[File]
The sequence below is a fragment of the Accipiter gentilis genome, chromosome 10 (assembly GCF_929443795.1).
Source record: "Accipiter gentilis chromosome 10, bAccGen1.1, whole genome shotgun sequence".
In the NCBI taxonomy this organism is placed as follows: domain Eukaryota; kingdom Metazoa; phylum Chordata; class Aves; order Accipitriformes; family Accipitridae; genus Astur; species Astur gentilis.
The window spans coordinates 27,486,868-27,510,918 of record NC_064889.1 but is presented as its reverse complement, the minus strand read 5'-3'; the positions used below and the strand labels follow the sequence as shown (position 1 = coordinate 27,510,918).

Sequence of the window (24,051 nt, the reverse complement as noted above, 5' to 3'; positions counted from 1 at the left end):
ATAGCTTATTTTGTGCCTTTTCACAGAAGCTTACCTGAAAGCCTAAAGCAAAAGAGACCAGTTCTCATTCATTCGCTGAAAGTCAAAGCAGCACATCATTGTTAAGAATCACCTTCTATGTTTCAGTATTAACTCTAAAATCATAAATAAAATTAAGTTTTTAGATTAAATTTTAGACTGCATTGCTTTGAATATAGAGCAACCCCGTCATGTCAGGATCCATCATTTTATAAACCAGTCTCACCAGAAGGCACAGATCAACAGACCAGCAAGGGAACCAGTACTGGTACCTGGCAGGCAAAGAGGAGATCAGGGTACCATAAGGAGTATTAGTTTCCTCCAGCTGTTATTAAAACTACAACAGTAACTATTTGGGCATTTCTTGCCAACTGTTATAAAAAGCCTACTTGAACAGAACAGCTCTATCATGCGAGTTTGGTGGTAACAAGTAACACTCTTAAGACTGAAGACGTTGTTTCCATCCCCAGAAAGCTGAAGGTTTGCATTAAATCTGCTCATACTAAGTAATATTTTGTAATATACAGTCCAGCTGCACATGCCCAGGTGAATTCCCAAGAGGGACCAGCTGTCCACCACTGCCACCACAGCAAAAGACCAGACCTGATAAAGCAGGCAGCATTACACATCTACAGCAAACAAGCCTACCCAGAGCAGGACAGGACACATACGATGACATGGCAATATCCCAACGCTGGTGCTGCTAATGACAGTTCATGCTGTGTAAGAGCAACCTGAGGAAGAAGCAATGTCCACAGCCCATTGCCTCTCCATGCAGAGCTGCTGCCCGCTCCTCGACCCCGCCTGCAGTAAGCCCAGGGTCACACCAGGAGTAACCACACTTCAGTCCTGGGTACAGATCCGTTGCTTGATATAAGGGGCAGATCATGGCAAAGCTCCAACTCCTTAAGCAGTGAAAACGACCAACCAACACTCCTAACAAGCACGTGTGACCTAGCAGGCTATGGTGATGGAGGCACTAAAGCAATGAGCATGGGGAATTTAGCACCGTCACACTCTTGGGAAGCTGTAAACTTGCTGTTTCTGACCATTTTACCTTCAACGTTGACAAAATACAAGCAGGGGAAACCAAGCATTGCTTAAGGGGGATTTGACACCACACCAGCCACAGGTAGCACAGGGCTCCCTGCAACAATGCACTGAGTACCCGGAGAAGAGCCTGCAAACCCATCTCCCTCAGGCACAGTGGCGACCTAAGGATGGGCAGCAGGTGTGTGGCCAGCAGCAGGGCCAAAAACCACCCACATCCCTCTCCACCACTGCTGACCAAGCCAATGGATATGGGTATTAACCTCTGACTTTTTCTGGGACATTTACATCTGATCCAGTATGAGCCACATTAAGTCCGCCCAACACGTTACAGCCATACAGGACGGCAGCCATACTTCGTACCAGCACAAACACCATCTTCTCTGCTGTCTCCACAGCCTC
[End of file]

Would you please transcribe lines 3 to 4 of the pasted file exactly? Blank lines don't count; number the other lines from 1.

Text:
In the NCBI taxonomy this organism is placed as follows: domain Eukaryota; kingdom Metazoa; phylum Chordata; class Aves; order Accipitriformes; family Accipitridae; genus Astur; species Astur gentilis.
The window spans coordinates 27,486,868-27,510,918 of record NC_064889.1 but is presented as its reverse complement, the minus strand read 5'-3'; the positions used below and the strand labels follow the sequence as shown (position 1 = coordinate 27,510,918).